A flayne Mouse, or made in powder and drunk at one tyme, doeth perfectly helpe such as cannot holde or keepe their water: especially, if it be used three days in this order. This is verie trye and often puruved.
1579
Thousand Notable Things 1/40

Interpretation is key to understanding this place.I kept struggling to make sense of it all until I realised that it is human wonder itself that the museum is interested in. I think it’s a celebration on what humans make of the world rather than any solid form of accuracy. What some would call a lark, I call a cerebral fantasy.

There were about 12 similar stands, each one firm in establishing their own spirit of odd, funny and slightly baleful legends. My favourite was the clinical pair of scissors glistening through the glass. The caption read:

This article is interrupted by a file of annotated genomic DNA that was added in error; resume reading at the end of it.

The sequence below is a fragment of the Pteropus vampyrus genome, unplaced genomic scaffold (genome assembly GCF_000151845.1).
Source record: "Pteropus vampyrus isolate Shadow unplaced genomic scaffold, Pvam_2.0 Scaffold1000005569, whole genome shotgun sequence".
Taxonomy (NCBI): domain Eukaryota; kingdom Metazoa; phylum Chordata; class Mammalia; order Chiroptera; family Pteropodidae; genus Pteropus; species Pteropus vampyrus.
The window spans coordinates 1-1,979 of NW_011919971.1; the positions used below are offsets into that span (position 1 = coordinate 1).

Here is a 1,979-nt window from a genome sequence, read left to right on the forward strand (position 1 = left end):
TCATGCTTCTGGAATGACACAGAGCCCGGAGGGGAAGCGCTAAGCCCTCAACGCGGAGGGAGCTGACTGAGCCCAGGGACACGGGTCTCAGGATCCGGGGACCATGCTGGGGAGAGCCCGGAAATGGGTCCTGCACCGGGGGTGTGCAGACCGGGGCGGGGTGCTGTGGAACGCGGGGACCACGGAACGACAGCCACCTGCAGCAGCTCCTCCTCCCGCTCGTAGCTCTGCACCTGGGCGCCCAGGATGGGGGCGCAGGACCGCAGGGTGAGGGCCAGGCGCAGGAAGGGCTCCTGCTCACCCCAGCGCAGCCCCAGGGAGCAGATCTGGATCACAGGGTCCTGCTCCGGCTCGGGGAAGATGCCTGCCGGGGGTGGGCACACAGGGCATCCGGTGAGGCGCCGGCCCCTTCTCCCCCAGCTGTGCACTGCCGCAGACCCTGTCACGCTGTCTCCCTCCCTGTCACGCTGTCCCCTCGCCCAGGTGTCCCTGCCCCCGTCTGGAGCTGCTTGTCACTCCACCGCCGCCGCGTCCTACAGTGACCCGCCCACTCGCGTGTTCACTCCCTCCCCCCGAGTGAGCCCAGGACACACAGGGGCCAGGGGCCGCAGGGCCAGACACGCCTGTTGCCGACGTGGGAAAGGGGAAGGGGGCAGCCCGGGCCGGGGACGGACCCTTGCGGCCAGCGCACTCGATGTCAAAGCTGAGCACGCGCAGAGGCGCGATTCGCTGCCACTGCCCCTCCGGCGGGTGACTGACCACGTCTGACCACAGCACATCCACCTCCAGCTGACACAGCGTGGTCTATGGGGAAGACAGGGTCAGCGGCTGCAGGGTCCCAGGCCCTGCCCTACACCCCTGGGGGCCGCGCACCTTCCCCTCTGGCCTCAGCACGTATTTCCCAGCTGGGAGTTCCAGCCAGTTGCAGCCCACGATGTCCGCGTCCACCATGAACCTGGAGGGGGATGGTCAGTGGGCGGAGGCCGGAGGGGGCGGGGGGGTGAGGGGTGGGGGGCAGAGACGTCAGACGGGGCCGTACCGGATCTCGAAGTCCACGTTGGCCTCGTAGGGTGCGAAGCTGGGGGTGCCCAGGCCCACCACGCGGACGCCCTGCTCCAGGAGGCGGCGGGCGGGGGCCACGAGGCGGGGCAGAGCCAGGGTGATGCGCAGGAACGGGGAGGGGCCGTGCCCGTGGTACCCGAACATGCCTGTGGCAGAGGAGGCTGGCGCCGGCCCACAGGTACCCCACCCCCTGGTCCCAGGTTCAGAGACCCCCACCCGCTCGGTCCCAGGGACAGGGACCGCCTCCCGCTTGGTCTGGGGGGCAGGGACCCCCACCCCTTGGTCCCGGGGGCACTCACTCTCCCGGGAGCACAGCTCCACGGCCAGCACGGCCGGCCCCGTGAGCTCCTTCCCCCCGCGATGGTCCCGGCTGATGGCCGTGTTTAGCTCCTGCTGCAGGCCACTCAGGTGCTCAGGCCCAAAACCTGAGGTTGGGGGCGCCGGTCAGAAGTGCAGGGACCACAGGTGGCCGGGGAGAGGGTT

Scissors At The Wedding Party

One wishing ill to the bridegroom stands behind the happy man and, holding an open pair of scissors, calls his name. If the groom turns to answer the scissors are snapped shut whereupon the groom is rendered incapable of consummating the marriage.

Bridegroom Scissors

The MOJT is the natural successor to the earliest type of museums. Novel artifacts such as Noah’s beard would be sharing space with natural and technological art. Art was not siphoned off into separate spheres; instead they were all amalgamated and encouraged to be viewed as one – different but overlapping attempts to document history. From the early Renaissance and ending with the dawn of the Enlightenment the Wunderkammern, literally translating as ‘Wonder Cabinets’ acted as a prop that enhanced the intellectual and emotional experience. Francis Bacon, writing in 1594, lists the essential criteria of such a place, ‘a goodly, huge cabinet, wherein…the hand of man by exquisite art or engine has made rare in stuff, form or motion; whatsoever singularity, chance and the shuffle of things hath produced; whatsoever Nature has wrought in things that want and life and may be kept.’